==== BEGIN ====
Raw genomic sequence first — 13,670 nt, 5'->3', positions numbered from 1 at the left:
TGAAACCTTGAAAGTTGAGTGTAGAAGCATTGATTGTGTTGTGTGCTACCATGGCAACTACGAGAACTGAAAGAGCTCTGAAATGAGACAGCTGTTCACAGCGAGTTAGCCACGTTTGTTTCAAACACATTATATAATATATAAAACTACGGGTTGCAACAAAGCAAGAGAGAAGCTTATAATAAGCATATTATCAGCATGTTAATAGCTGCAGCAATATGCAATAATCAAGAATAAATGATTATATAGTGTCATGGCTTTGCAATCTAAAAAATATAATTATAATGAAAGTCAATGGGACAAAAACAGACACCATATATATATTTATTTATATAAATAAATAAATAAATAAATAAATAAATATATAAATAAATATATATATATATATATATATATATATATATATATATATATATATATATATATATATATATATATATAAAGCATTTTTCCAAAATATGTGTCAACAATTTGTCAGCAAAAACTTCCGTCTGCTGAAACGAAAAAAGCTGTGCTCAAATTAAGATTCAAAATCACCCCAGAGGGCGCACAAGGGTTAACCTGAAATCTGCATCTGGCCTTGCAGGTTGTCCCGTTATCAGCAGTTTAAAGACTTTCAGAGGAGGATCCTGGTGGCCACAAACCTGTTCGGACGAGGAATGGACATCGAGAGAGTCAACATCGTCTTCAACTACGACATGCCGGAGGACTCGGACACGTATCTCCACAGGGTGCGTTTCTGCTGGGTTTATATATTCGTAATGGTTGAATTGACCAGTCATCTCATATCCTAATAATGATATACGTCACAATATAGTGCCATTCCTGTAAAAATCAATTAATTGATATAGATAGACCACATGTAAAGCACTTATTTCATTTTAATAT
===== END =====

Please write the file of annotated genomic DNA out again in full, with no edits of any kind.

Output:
Raw genomic sequence first — 13,670 nt, 5'->3', positions numbered from 1 at the left:
TGAAACCTTGAAAGTTGAGTGTAGAAGCATTGATTGTGTTGTGTGCTACCATGGCAACTACGAGAACTGAAAGAGCTCTGAAATGAGACAGCTGTTCACAGCGAGTTAGCCACGTTTGTTTCAAACACATTATATAATATATAAAACTACGGGTTGCAACAAAGCAAGAGAGAAGCTTATAATAAGCATATTATCAGCATGTTAATAGCTGCAGCAATATGCAATAATCAAGAATAAATGATTATATAGTGTCATGGCTTTGCAATCTAAAAAATATAATTATAATGAAAGTCAATGGGACAAAAACAGACACCATATATATATTTATTTATATAAATAAATAAATAAATAAATAAATAAATATATAAATAAATATATATATATATATATATATATATATATATATATATATATATATATATATATATATATATATATATAAAGCATTTTTCCAAAATATGTGTCAACAATTTGTCAGCAAAAACTTCCGTCTGCTGAAACGAAAAAAGCTGTGCTCAAATTAAGATTCAAAATCACCCCAGAGGGCGCACAAGGGTTAACCTGAAATCTGCATCTGGCCTTGCAGGTTGTCCCGTTATCAGCAGTTTAAAGACTTTCAGAGGAGGATCCTGGTGGCCACAAACCTGTTCGGACGAGGAATGGACATCGAGAGAGTCAACATCGTCTTCAACTACGACATGCCGGAGGACTCGGACACGTATCTCCACAGGGTGCGTTTCTGCTGGGTTTATATATTCGTAATGGTTGAATTGACCAGTCATCTCATATCCTAATAATGATATACGTCACAATATAGTGCCATTCCTGTAAAAATCAATTAATTGATATAGATAGACCACATGTAAAGCACTTATTTCATTTTAATAT